Once the house of the Pacha (Ruler) of Marrakech named Thami El Glaoui, Dar El Bacha is now a popular museum in Marrakech. It’s located at the entrance of the old Medina.
The impressive thing about this palace is the European-inspired decorations and colors in the floors, ceiling, and tile works. Dar El Bacha was also the first structure to incorporate features from Western architecture.
The Moroccan Pacha tried to demonstrate European architecture and influences through the carved cedar wood doors, the black and white checkered marble floors, and ceilings covered in colorful zellij mosaics and columns.
The palace is also home to The Bacha coffee shop where you can grab a Moroccan tasty lunch or cup of mint tea.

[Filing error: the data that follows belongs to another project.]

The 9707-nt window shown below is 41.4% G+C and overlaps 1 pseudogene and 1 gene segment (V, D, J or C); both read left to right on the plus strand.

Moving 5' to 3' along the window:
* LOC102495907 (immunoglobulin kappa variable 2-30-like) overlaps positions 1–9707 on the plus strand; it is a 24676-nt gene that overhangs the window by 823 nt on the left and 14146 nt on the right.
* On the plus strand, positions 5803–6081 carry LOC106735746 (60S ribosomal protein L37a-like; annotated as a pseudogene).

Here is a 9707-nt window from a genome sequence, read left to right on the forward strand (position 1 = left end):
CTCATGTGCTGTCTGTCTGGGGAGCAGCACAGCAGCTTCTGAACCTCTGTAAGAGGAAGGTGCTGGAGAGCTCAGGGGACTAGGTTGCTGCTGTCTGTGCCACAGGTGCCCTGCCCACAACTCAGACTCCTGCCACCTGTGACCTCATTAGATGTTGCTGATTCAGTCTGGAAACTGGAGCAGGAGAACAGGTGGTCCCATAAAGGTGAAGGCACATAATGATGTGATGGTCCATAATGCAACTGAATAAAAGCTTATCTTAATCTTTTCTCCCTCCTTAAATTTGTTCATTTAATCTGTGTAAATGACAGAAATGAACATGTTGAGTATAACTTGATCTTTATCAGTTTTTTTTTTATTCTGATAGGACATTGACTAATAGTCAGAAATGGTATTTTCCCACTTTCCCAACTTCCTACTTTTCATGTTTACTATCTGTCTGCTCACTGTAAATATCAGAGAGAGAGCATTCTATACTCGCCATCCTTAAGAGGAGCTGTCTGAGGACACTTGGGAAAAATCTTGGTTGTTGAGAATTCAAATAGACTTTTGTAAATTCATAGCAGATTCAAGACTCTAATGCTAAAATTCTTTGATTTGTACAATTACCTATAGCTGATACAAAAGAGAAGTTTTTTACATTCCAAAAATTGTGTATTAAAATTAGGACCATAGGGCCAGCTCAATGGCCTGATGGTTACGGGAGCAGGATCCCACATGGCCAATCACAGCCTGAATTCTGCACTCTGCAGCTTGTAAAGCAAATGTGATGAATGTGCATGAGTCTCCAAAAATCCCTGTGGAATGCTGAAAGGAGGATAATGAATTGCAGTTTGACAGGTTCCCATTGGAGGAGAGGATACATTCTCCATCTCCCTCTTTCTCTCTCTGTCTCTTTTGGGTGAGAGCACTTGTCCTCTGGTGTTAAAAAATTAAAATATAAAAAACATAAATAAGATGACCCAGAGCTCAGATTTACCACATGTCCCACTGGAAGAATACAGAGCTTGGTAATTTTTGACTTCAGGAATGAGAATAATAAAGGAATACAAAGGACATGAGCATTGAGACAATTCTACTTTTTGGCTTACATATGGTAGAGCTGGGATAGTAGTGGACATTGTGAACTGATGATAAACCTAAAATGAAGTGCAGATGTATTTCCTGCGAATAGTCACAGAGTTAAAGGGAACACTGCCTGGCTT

- Where // Old Medina
- When // 10 a.m. to 6 p.m (Closed on Mondays)
- Fee// 60 MAD
Marrakech Museum, Marrakech
Marrakech museum is hosted in Dar Mnebhi Palace in Marrakech. The palace was constructed by the Mehdi al-Mnebhi, the Sultan’s vizier in the early 20th century. In 1997, the palace was converted into a museum.
In addition to the rich collection of art objects, the palace showcases a large central courtyard, several fountains, roofed galleries, and wall fountains, colorful zellij tilework, painted and carved cedar wood doors.
- Where // Near Madrasa Ben Youssef
- When // Every day from 9 am to 12 pm and 3 pm to 6 pm
- Fee // 70 MAD per person
Royal Palace, Marrakech
Unlike the previous palaces, the Royal Palace of Marrakech is not open to the public. There are two royal palaces and they both serve as a residence for the royal family when they visit. The famous royal palace (Dar El Makhzen) is located in Kasbah of the Marrakech walled district.